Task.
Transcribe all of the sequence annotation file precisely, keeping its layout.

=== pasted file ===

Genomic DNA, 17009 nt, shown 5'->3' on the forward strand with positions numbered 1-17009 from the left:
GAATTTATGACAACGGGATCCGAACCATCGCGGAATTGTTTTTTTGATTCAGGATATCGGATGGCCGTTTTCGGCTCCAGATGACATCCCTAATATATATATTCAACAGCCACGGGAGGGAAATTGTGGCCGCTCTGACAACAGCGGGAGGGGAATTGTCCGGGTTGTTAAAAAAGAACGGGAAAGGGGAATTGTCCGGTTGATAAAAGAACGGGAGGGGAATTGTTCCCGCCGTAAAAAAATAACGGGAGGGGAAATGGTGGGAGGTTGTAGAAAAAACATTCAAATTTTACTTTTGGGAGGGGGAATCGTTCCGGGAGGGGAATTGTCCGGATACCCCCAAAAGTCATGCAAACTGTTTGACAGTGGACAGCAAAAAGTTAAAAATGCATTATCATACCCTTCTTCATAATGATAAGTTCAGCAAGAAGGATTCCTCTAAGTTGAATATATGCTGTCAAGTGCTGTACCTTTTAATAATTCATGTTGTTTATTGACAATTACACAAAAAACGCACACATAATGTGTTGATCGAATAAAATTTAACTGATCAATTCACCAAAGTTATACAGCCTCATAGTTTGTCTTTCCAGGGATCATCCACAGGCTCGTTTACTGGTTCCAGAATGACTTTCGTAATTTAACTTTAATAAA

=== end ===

Genomic DNA, 17009 nt, shown 5'->3' on the forward strand with positions numbered 1-17009 from the left:
GAATTTATGACAACGGGATCCGAACCATCGCGGAATTGTTTTTTTGATTCAGGATATCGGATGGCCGTTTTCGGCTCCAGATGACATCCCTAATATATATATTCAACAGCCACGGGAGGGAAATTGTGGCCGCTCTGACAACAGCGGGAGGGGAATTGTCCGGGTTGTTAAAAAAGAACGGGAAAGGGGAATTGTCCGGTTGATAAAAGAACGGGAGGGGAATTGTTCCCGCCGTAAAAAAATAACGGGAGGGGAAATGGTGGGAGGTTGTAGAAAAAACATTCAAATTTTACTTTTGGGAGGGGGAATCGTTCCGGGAGGGGAATTGTCCGGATACCCCCAAAAGTCATGCAAACTGTTTGACAGTGGACAGCAAAAAGTTAAAAATGCATTATCATACCCTTCTTCATAATGATAAGTTCAGCAAGAAGGATTCCTCTAAGTTGAATATATGCTGTCAAGTGCTGTACCTTTTAATAATTCATGTTGTTTATTGACAATTACACAAAAAACGCACACATAATGTGTTGATCGAATAAAATTTAACTGATCAATTCACCAAAGTTATACAGCCTCATAGTTTGTCTTTCCAGGGATCATCCACAGGCTCGTTTACTGGTTCCAGAATGACTTTCGTAATTTAACTTTAATAAA